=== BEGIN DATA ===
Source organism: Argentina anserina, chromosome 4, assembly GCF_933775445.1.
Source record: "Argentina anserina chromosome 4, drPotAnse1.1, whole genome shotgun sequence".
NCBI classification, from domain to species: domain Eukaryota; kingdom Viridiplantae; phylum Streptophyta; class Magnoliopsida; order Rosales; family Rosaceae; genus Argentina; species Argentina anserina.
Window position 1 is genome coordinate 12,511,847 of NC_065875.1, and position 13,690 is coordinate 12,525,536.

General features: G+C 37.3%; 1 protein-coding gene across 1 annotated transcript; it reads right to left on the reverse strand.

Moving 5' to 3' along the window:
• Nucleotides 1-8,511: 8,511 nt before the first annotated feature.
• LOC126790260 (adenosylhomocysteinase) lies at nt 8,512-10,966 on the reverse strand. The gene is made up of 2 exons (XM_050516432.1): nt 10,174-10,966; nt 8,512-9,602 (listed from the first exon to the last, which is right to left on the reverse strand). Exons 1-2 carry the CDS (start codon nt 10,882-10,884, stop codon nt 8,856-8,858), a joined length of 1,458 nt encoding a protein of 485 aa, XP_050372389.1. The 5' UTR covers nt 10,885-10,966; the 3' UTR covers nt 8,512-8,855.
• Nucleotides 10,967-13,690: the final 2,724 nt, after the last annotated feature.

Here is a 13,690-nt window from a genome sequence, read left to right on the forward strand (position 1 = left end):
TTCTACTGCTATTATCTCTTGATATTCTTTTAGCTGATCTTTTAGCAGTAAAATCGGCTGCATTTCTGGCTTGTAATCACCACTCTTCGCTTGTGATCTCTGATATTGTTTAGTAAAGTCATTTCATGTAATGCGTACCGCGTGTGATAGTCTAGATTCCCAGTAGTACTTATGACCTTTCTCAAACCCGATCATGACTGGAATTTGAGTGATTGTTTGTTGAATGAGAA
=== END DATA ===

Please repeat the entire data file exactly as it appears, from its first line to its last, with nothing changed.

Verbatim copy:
Source organism: Argentina anserina, chromosome 4, assembly GCF_933775445.1.
Source record: "Argentina anserina chromosome 4, drPotAnse1.1, whole genome shotgun sequence".
NCBI classification, from domain to species: domain Eukaryota; kingdom Viridiplantae; phylum Streptophyta; class Magnoliopsida; order Rosales; family Rosaceae; genus Argentina; species Argentina anserina.
Window position 1 is genome coordinate 12,511,847 of NC_065875.1, and position 13,690 is coordinate 12,525,536.

General features: G+C 37.3%; 1 protein-coding gene across 1 annotated transcript; it reads right to left on the reverse strand.

Moving 5' to 3' along the window:
• Nucleotides 1-8,511: 8,511 nt before the first annotated feature.
• LOC126790260 (adenosylhomocysteinase) lies at nt 8,512-10,966 on the reverse strand. The gene is made up of 2 exons (XM_050516432.1): nt 10,174-10,966; nt 8,512-9,602 (listed from the first exon to the last, which is right to left on the reverse strand). Exons 1-2 carry the CDS (start codon nt 10,882-10,884, stop codon nt 8,856-8,858), a joined length of 1,458 nt encoding a protein of 485 aa, XP_050372389.1. The 5' UTR covers nt 10,885-10,966; the 3' UTR covers nt 8,512-8,855.
• Nucleotides 10,967-13,690: the final 2,724 nt, after the last annotated feature.

Here is a 13,690-nt window from a genome sequence, read left to right on the forward strand (position 1 = left end):
TTCTACTGCTATTATCTCTTGATATTCTTTTAGCTGATCTTTTAGCAGTAAAATCGGCTGCATTTCTGGCTTGTAATCACCACTCTTCGCTTGTGATCTCTGATATTGTTTAGTAAAGTCATTTCATGTAATGCGTACCGCGTGTGATAGTCTAGATTCCCAGTAGTACTTATGACCTTTCTCAAACCCGATCATGACTGGAATTTGAGTGATTGTTTGTTGAATGAGAA